Regarding the technology for extracellular accumulation of trehalose, it has been reported that Arthrobacter paraffineus (Agr. Biol. Chem. 33, 190,1969), Nocardia uniformis (Japanese Patent Application Laid-open No. 50-154485), and bacteria of the genus Brevibacterium, the genus Corynebacterium, the genus Microbacterium and the genus Arthrobacter (Japanese Patent Application Laid-open No. 5-211882, EP-555540) elaborate and accumulate trehalose in culture medium.

However, in the above extractive processes for extracting trehalose from the microbial cell, the yield of trehalose per unit amount of culture medium depends upon the quantity of grown cells.

Moreover, in the technology for extracellular accumulation of trehalose, the concentration of trehalose in culture medium is low, or the carbon sources employed are limited, or the osmotic pressure must be maintained at a high level.

SUMMARY OF THE INVENTION

The present invention is directed to a process for producing trehalose, which comprises growing a strain of microorganism belonging to Gram-positive cocci having not less than about 55 mol % G+C (guanine and cytosine) of the DNA and having the ability to produce and extracellularly accumulate trehalose in the culture medium.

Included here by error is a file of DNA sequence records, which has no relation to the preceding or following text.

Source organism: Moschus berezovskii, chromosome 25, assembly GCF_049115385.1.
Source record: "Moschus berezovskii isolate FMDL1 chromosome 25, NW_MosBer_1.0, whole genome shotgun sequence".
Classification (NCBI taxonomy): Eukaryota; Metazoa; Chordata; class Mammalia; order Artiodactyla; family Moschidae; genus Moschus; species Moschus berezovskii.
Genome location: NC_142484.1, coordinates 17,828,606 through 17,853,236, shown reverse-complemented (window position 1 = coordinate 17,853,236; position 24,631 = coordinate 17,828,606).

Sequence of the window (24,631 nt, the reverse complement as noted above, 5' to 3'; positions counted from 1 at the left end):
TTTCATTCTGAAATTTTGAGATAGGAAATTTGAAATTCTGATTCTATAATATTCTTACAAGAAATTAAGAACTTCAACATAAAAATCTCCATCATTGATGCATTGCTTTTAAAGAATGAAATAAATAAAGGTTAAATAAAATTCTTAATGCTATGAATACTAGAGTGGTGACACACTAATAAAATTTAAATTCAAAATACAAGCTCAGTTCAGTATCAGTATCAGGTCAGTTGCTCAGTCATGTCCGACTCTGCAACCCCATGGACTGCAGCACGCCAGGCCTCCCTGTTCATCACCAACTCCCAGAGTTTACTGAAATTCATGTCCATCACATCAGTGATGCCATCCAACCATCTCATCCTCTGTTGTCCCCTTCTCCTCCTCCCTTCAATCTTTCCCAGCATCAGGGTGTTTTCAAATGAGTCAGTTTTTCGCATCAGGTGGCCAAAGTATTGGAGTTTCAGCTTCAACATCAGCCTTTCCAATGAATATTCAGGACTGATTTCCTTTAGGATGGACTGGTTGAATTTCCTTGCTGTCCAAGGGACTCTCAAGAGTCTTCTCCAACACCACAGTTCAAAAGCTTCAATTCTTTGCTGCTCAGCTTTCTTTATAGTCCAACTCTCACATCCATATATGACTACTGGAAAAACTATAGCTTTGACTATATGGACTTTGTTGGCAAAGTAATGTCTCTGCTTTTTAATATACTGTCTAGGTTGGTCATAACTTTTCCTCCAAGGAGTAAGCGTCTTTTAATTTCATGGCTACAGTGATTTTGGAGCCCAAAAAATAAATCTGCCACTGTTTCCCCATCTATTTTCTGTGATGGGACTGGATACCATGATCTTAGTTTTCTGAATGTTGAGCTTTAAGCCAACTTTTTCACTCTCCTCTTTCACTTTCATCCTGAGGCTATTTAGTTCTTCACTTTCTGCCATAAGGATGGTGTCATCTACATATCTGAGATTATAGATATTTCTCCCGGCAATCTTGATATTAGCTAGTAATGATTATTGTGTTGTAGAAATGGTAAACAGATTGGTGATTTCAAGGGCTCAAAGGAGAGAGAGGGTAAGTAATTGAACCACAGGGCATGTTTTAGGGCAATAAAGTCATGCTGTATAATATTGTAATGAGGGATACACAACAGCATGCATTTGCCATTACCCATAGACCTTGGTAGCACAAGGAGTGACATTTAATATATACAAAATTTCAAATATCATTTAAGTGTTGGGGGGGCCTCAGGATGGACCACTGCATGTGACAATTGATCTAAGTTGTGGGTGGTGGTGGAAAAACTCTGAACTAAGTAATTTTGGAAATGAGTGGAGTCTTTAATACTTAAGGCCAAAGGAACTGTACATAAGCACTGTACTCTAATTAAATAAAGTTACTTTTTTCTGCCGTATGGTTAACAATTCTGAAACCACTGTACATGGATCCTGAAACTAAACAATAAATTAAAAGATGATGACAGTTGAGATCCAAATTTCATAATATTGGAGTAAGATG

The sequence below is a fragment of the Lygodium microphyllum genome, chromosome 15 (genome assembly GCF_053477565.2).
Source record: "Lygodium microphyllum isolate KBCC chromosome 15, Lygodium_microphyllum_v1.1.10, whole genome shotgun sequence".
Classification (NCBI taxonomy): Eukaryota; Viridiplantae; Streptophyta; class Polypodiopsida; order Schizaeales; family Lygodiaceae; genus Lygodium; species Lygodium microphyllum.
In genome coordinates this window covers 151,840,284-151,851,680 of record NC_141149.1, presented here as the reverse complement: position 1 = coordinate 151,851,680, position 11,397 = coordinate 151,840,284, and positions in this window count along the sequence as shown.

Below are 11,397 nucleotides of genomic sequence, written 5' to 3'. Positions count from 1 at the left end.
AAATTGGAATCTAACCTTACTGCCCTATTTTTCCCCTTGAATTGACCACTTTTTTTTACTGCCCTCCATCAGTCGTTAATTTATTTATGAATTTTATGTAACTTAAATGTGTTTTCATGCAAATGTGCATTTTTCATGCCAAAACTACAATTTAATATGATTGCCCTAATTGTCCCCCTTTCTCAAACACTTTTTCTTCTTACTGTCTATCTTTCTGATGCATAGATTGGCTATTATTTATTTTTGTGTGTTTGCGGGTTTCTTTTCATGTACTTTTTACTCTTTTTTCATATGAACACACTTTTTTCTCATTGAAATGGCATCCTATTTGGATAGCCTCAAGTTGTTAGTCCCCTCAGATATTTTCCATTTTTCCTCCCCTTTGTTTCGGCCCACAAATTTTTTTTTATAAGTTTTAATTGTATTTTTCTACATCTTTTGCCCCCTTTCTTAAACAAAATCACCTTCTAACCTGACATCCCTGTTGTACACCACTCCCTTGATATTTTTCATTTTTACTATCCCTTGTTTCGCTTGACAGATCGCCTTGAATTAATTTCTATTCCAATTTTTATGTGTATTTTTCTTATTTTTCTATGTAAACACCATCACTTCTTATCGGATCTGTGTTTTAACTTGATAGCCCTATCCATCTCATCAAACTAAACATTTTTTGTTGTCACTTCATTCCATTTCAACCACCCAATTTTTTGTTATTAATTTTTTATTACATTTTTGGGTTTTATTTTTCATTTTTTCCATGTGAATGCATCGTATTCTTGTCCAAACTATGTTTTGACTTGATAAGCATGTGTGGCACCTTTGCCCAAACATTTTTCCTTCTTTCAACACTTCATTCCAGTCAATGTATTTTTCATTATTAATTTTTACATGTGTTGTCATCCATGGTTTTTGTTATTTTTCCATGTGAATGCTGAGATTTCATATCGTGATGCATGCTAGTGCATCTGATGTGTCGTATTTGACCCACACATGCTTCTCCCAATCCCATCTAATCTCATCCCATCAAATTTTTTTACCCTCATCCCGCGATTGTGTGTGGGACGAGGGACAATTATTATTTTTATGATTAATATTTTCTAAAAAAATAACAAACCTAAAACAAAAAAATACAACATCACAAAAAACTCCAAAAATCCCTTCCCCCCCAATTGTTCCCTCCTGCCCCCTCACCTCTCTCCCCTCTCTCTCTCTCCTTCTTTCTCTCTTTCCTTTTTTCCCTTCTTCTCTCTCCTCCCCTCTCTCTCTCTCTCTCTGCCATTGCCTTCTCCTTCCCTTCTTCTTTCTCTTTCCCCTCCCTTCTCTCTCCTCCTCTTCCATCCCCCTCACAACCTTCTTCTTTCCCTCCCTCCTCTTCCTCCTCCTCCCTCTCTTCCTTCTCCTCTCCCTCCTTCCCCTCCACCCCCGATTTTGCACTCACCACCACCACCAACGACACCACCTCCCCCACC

And the present invention is directed to an isolated and biologically pure culture of Micrococcus varians No. 39, which requires thiamine, p-aminobenzoic acid, nicotinamide and biotin simultaneously for its growth.

The microorganism for use in this invention may be any strain of microorganism belonging to the Gram-positive cocci having not less than about 55 mol % G+C of DNA and capable of producing trehalose extracellularly. The strain may be a known strain or a new strain isolated from the soil, plant or other source only if it belongs to the Gram-positive cocci having not less than about 55 mol % G+C of DNA and has the ability to extracellularly produce trehalose.

As said microorganism, the strains of the genus Micrococcus or of the genus Deinococcus are preferable. As the microorganism of the genus Micrococcus, the strains of the species Micrococcus varians are preferable. As the microorganism of the genus Deinococcus, the strains of the species Deinococcus proteolyticus are preferable.